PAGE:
29 Comments
  • Yep not looking good. I can see why YouTube and FB are seeing increases as everyone has heard of them and probably has an account with them. MS really needs to reach out to more than just gamers imo, but that's easier said than done.
  • On Xbox before the February update I think, usually when someone mentioned Mixer it usually was for the sole purpose of removing it, I don't think having Mixer into the Xbox system is doing it any good. It needs a solid app like other platforms have, Windows 10 still does not have a Mixer app to this day other than 3rd party ones
  • Pretty sure I've read articles that MS pretty much has a skeleton crew running Mixer... which is never good for a service especially a streaming service. Not sure why MS bought high value personalities if they don't seem to care about the service itself.
  • What article is it? If this is true, then maybe no wonder why the service growth is still flat. The site still needs more improvements especially performance, it just felt sluggish, also kinda hard to find channels or at least it wasn't as familiar as other major streaming platforms. Heck they even remove Mixer from Xbox menu and Windows 10 Game Bar. What gives.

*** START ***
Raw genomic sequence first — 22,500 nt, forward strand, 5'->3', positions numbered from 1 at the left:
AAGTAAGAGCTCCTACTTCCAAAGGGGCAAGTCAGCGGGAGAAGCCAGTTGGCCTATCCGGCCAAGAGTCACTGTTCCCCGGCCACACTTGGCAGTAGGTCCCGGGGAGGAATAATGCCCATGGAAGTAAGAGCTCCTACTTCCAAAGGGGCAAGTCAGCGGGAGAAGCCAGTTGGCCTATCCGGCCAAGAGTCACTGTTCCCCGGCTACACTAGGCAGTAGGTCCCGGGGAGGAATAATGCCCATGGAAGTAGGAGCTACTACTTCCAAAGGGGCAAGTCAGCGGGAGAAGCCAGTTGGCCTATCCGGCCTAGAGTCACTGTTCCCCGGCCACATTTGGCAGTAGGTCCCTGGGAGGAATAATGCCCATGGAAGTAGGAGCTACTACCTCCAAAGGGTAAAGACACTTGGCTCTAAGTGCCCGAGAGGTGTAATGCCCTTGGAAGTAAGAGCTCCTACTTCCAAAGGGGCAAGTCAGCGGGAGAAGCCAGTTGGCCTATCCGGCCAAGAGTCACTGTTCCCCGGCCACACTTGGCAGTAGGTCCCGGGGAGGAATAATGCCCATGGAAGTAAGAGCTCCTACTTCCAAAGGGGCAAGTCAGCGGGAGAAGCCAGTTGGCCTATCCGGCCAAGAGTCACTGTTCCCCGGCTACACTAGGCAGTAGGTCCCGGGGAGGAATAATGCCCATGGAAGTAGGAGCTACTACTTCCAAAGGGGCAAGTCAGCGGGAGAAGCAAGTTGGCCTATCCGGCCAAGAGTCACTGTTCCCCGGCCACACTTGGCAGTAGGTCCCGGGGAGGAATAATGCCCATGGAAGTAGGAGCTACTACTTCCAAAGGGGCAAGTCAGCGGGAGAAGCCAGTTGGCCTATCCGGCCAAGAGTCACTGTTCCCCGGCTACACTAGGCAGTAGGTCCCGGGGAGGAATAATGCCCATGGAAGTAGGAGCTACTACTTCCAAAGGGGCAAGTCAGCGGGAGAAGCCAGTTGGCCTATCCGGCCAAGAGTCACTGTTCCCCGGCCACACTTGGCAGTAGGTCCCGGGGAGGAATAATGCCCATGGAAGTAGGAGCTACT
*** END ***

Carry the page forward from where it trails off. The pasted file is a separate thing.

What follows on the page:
• https://www.windowscentral.com/report-claims-morale-microsofts-mixer-all... It was actually a windows central article back in feb of this year. Microsoft might as well either get serious about it or kill it off. Keeping it status quo is the worst thing they can do.
  • Advertising might help., maybe.
  • Not surprising, as Microsoft keeps working as a provider over a real ecosystem and platform. They bought up two big-name streamers and didn't follow that momentum with anything meaningful. On the one hand, I wanted them to have gotten OWL onto Mixer. On the other, OWL viewership has similarly looked quite poor this year. Call of Duty's pro league has shown good growth though, so that Activision-Blizzard partnership still could have gone over well. It's more of the same with Microsoft, as commitment to the ecosystem is minimal. They have pushed so far into this "on everything" deal with Game Pass and Play Anywhere and cross-play that people have no reason to look at MS platforms first. If you aren't all-in on Ninja or Shroud, what does Mixer offer? I used to watch quite a few people over there, made some good friends in the process. Now I never go there because...I just don't se anything I want to watch. Maybe Halo gives things a jolt, but for how long? Unless Infinite makes a surprising pro scene push and gets mainstream, nothing seems able to grow the platform. Microsoft has to be willing to make Halo's pro scene Mixer-exclusive, along with developing a good Froza league, among other content. Right now, Mixer is just the same content on a smaller scale, in the best of scenarios. That's speaking of pure content creators, ignoring that Mixer lacks eSports content and other big scene draws, rather than just two shiny names.